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dessert works

Tiers for the bride and groom

(Matthew J. Lee/Globe Staff)
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March 12, 2008

At Dessert Works in Norwood (38 Vanderbilt Ave., 781-769-1133, dessertworks.net), wedding cakes are as fussed over as the wire-stiffened, ostrich-plume pouf hairdos of pre-revolution Versailles. Owner Kristen Repa, her own blond hair flattened under a pink bandana, sits perched on a red mechanic's stool drawing intricate Florentine ivy with a paper cornet. Her husband, Leonardo Savona, packs a finished multi-tiered cake. Savona has long, dark, curly hair, plus lots of earrings, and black leather biker boots. Last year Dessert Works made cakes for 230 weddings. In a "bridal suite," as the pair calls it - a private tasting room adjacent to the bakery - prospective brides and grooms can look at cakes, sample some, and order what they like. Repa bakes and decorates; he delivers. "We take it slow in the van," he says, "but potholes can come out of nowhere. We've had a couple of mishaps over the years but my wife always comes out to save the day." - JONATHAN LEVITT

Repa uses only homemade buttercream, which consists of egg whites and cooked sugar creamed with butter. "If you see a cake with white that looks too white and too bright you know you're looking at shortening," she says. "Butter is more challenging to work with and more expensive, but also silkier and shinier and worth it. So many cakes out there are full of decorative components that don't really taste good. That's not our style. We don't rely on anything that's not food."

These strawberry mousse cakes are for the retail shop at Dessert Works. Repa and Savona opened six years ago in Medfield, quickly outgrew the space, and relocated to a 4,000-square-foot spot in Norwood three years later. Repa, 33, was an apprentice pastry chef at the former Ritz-Carlton Hotel in Back Bay, and at Gerstner Konditorei, a pastry shop in Vienna. After Europe, she was executive pastry chef at The Catered Affair in Hingham. Savona, 43, has lived and worked in Italy and was a sous chef at the Four Seasons Hotel in Boston.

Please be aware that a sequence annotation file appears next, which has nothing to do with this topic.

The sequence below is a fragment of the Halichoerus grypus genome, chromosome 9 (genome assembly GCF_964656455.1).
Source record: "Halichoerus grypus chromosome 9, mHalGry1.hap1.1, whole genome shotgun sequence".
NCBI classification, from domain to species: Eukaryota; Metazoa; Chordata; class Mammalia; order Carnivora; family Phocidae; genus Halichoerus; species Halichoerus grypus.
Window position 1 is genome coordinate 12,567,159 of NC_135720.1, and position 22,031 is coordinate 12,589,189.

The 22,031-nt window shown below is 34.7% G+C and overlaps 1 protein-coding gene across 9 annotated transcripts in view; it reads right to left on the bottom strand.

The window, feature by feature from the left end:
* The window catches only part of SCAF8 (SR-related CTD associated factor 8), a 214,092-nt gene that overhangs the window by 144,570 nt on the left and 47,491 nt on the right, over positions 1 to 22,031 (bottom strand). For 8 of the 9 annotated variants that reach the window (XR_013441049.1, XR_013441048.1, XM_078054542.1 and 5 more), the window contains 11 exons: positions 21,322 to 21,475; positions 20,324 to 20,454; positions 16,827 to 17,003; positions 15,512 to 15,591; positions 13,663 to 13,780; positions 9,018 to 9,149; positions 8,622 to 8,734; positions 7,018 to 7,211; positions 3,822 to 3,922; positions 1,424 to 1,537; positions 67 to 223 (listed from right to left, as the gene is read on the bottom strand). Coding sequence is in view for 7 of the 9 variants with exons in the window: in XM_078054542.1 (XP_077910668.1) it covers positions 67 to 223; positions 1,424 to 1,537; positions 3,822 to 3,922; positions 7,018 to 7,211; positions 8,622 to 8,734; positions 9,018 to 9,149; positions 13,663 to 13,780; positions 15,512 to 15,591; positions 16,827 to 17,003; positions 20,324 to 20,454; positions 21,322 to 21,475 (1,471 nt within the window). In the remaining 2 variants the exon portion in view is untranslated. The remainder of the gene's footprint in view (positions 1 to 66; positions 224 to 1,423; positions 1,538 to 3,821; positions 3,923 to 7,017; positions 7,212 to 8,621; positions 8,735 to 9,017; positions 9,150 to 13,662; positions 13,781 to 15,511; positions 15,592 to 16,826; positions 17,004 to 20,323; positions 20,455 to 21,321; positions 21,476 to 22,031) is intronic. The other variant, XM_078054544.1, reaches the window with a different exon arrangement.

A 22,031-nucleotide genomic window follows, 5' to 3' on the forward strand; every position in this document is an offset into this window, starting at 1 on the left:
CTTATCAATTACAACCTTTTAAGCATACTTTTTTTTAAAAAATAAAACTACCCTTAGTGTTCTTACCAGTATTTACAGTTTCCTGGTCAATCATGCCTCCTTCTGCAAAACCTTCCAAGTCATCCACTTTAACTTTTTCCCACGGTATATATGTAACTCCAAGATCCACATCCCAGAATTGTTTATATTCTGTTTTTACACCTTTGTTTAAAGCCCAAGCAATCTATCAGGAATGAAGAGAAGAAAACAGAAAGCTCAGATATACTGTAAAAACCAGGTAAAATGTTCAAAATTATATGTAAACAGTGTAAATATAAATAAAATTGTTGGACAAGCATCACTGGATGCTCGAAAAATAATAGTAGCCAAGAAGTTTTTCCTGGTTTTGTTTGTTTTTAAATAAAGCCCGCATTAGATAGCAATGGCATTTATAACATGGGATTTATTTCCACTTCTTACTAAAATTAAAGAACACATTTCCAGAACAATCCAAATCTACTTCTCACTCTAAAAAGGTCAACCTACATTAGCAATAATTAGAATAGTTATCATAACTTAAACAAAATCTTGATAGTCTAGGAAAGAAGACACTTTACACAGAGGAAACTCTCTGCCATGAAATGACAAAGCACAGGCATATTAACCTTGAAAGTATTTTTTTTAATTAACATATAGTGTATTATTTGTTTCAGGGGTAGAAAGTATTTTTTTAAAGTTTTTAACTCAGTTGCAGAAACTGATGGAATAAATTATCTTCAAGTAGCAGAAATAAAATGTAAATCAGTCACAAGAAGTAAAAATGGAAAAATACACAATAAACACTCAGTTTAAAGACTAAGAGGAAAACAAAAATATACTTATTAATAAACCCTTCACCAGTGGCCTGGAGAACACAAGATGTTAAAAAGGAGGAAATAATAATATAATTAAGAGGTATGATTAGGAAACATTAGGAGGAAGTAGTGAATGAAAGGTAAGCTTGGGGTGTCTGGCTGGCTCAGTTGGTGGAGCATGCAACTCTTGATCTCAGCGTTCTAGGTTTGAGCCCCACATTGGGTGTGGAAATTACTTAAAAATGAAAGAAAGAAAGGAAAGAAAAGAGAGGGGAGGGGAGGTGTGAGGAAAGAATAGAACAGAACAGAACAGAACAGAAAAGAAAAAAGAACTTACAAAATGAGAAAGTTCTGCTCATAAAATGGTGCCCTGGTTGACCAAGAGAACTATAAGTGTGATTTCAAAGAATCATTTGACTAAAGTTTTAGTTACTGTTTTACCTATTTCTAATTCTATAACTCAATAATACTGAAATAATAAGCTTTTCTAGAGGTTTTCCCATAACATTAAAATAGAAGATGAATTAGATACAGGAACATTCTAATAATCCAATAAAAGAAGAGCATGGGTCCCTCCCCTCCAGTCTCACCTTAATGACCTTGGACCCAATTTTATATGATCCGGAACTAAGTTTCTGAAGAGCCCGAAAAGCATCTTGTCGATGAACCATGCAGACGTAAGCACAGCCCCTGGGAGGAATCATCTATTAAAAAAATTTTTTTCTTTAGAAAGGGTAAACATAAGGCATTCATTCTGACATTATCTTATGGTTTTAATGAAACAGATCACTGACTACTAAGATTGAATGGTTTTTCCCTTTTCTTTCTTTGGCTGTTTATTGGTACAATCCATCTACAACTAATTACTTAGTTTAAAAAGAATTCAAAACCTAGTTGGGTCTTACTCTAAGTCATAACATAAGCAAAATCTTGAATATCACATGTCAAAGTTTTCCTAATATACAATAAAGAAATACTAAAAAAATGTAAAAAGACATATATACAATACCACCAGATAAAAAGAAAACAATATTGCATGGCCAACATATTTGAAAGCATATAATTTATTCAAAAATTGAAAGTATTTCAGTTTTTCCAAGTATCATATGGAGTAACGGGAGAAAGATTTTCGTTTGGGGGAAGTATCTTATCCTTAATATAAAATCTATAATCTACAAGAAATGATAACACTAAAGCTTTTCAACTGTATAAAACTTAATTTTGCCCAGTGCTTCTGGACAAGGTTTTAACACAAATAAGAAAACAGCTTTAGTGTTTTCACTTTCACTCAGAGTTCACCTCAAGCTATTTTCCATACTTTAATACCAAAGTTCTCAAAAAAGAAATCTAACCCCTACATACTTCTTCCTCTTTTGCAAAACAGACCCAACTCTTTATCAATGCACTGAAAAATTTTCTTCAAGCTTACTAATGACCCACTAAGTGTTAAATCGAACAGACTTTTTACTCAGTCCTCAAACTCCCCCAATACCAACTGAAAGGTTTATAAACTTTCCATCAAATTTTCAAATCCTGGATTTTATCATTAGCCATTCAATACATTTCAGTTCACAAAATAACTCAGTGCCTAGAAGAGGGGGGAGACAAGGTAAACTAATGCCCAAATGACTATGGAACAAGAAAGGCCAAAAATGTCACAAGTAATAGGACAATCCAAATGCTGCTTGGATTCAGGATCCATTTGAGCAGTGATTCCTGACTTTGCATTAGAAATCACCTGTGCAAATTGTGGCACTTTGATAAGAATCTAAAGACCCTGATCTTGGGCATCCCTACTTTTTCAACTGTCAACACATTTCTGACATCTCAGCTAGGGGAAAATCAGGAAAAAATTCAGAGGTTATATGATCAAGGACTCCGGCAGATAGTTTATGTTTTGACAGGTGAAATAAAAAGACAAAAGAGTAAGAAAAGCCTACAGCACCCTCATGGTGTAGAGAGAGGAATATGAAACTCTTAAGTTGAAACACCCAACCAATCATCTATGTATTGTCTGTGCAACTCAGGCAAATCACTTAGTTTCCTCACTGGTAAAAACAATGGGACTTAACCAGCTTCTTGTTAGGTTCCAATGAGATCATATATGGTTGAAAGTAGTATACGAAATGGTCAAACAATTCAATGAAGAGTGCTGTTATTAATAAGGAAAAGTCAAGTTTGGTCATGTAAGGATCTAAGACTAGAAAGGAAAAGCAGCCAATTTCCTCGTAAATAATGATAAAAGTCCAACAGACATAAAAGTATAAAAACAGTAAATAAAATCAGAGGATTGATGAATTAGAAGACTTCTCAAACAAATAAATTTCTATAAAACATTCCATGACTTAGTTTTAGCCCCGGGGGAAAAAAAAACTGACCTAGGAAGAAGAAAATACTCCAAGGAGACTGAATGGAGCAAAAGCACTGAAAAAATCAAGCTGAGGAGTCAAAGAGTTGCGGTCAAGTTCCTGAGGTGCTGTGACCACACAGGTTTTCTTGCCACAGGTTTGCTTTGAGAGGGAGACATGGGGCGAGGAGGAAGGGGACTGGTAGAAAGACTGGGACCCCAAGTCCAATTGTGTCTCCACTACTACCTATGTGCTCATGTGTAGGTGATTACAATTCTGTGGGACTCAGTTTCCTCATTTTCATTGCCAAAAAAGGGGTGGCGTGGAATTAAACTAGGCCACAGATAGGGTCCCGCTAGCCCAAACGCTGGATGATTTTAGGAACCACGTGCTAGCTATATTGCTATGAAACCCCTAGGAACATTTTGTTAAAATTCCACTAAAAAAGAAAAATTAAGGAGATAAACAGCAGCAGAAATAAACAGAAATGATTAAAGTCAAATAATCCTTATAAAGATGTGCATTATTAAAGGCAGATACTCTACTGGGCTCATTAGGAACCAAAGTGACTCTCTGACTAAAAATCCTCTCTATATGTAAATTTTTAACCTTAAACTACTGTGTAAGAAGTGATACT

This five-tiered confection, decorated with tulips, is a chiffon dulce de leche cake swirled with caramel and layered with caramel mousse. Vanilla meringue buttercream frosting is banded with fabric ribbons and crowned with rolled-chocolate tulips. This cake costs $6 per person and serves 200 (total cost is $1,200). Repa's most expensive cake to date sold for $10.50 per person and was covered in edible bumblebees, flowers that appeared to be growing, and butterflies of all sizes.

Everything at Dessert Works is made from scratch, so the bakers go through a lot of flour. "We've been stocking up on flour as the price of wheat goes up," says Repa. "No mixes around here."

Roses and leaves are made from rolled chocolate, a smooth and flexible mixture of white chocolate and corn syrup. "Rolled chocolate is more edible and more flavorful and not as sugary sweet as fondant, which is really just sugar and water," says Repa. Her signature decoration is chocolate butterflies, made from bittersweet chocolate and colored white chocolate.

Repa likes to decorate sitting down. "I was looking for the perfect chair and couldn't find one. Our friend George Collins, a mechanic in Medfield, came by and told me I needed a mechanic's chair," says Repa. "He gave me his. It's perfect."

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